Best Orienteering Gear to Gain an Edge in the Woods

Best Orienteering Gear to Gain an Edge in the Woods

Orienteering gear is similar to what any outdoorsman would need in the wilderness. If you’re unfamiliar with the sport, you creatively navigate challenging terrain, hitting predetermined checkpoints, trying to finish with the quickest time—all by just using a map and compass. It’s a really fun way to spend some time in the woods, plus it gives you a decent mental challenge along with lots of great aerobic exercise.

You have to plot out your course by studying the terrain to find the path of least resistance to get to each checkpoint. Also called a control point, it’s what you mark on your map and is represented, in reality, by an orange-and-white flag and punch. The physicality comes in by having to bound and dash through whatever terrain the course is set on, which requires stamina, sturdiness, and speed. To do that successfully, you’ll want to be outfitted in some of the best new woods-worthy orienteering gear, like we’ve gathered here.

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Strap on the Octane hydration pack from CamelBak to sip water on the go.
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1. Camelbak Octane Dart 50 Hydration Pack

Staying hydrated is key when running contour lines through a forest, and Camelbak’s Octane Dart 50 Hydration Pack is a minimal, lightweight (7 ounces) way to carry plenty of agua. Easily accessible front pockets can be packed with energy gels or bars, and the pack comes with the new Crux reservoir to deliver 20 percent more water per sip.

[$70; camelbak.com]

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The unique Ombraz sunglasses eschew temples for tight-fitting bungee cord.
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2. Ombraz Dolomite Sunglasses

Stay on your bearing while navigating an orienteering course, and avoid errant eye jabs from branches, with Ombraz’s Dolomite Sunglasses. These unique sunnies eschew temples for an adjustable band of bungee cord that holds them securely to your face, and are also easy to doff without losing them on the trail. Multiple lens options (including a clear version) cover almost every scenario.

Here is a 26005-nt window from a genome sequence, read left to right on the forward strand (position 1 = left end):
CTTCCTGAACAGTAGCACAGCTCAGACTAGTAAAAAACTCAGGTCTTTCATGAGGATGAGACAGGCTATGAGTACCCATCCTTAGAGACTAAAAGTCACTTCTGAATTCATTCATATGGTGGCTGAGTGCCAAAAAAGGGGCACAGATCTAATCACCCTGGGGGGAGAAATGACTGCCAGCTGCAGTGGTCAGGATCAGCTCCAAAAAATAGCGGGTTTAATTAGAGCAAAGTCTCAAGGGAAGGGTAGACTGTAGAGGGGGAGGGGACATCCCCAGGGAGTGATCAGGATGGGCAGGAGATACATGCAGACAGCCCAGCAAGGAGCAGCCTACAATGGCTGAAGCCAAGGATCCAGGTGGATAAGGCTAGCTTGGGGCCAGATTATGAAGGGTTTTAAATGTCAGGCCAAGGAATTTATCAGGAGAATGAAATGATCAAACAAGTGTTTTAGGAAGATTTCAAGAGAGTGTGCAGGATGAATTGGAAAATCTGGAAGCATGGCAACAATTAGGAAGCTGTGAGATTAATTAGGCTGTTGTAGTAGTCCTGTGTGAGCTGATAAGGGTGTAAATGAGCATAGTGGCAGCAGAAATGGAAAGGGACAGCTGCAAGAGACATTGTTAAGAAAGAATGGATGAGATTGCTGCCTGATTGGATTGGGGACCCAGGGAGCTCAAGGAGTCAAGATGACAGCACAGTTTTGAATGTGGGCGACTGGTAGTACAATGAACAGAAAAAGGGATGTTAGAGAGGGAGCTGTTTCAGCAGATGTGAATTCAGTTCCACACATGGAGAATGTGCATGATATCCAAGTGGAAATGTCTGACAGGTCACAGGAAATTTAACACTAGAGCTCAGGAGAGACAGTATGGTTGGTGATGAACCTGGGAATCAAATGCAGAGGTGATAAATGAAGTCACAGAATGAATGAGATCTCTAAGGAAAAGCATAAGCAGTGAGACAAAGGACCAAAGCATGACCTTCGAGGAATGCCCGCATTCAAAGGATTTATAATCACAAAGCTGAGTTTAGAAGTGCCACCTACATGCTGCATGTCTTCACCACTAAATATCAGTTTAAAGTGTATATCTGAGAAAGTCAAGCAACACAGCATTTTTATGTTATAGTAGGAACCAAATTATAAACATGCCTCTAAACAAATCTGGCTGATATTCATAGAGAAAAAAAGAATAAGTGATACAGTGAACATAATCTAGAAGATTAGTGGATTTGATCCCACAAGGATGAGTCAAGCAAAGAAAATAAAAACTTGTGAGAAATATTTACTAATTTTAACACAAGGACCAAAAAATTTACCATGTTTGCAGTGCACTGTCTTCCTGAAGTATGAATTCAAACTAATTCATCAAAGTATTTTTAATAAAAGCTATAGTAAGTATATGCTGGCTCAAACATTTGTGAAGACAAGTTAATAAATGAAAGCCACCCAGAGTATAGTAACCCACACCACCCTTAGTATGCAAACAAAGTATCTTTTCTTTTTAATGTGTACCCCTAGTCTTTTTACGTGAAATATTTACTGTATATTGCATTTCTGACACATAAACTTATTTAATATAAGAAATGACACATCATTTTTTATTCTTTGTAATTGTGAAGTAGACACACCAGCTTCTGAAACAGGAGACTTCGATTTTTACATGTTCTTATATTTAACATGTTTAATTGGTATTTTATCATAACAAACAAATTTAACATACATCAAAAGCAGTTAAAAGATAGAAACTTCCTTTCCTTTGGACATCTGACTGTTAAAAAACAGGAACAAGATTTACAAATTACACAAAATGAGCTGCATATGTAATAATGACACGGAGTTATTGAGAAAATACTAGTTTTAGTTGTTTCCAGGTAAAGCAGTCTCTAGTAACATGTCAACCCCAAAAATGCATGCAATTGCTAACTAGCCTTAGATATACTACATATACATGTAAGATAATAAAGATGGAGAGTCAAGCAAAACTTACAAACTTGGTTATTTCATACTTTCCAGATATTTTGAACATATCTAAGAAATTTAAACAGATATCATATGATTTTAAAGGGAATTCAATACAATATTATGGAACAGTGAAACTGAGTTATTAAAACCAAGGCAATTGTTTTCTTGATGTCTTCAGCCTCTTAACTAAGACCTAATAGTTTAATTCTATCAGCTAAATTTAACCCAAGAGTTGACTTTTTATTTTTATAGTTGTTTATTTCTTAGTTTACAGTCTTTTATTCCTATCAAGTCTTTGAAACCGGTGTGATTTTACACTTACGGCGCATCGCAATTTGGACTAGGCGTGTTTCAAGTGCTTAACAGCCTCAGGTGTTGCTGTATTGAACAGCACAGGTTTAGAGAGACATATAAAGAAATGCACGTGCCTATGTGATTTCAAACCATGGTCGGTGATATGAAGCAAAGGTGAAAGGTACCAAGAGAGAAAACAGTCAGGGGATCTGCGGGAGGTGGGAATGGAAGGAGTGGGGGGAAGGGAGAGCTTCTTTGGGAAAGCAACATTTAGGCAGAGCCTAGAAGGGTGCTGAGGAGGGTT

[From $125; ombraz.com]

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Stay sure-footed in the woods with the Altar Lone Peak 6 trail shoes.
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3. Altra Lone Peak 6 Trail Running Shoes

Altra Lone Peak 6 trail runners are a boon when searching off-trail for cleverly hidden control kites. Not only do they sport Altra’s famously roomy FootShape design, but these light and nimble shoes also have a tenacious outsole that’s studded with gnarly lugs to help tear through sketchy conditions.

[$140; altrarunning.com]

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Track your progress through the woods with the Garmin Instinct 2 smartwatch.
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4. Garmin Instinct 2 Solar Smartwatch

Though you’ll need to rely on your compass for directions while orienteering, strapping on the new Garmin Instinct 2 Solar outdoor GPS watch can give you helpful feedback like on-the-fly fitness metrics and even track your path through the course for later study. The long-lasting watch (up to 14 days of battery) is rated to military standards for durability.

[$450; garmin.com]

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Brush off thorns and twigs in these hybrid Keb pants from Fjallraven while keeping cool.
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5. Fjällräven Keb Pants

Competing at your local orienteering meet inevitably means crashing through the woods at a heated pace. Protecting your legs and staying cool are musts, which is why Fjällräven’s Keb pants should be on your radar. They’re made from a mix of super-light, stretchy fabric that’s strategically reinforced by tough, durable G-1000 Eco material; they also include four-side ventilation zippers to shed heat.

[$235; fjallraven.com]

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Stay on track while doing map work with the Suunto AIM-30 compass.
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6. Suunto AIM-30 NH Compass

The only thing you really need to bring to an orienteering meet is a compass, and Suunto makes some of the best around. The AIM-30 NH is an orienteering-specific model that makes it easier to stay on target with a fast, stable needle and easy-to-read graphics optimized for quick and accurate navigation.

[$70; suunto.com]

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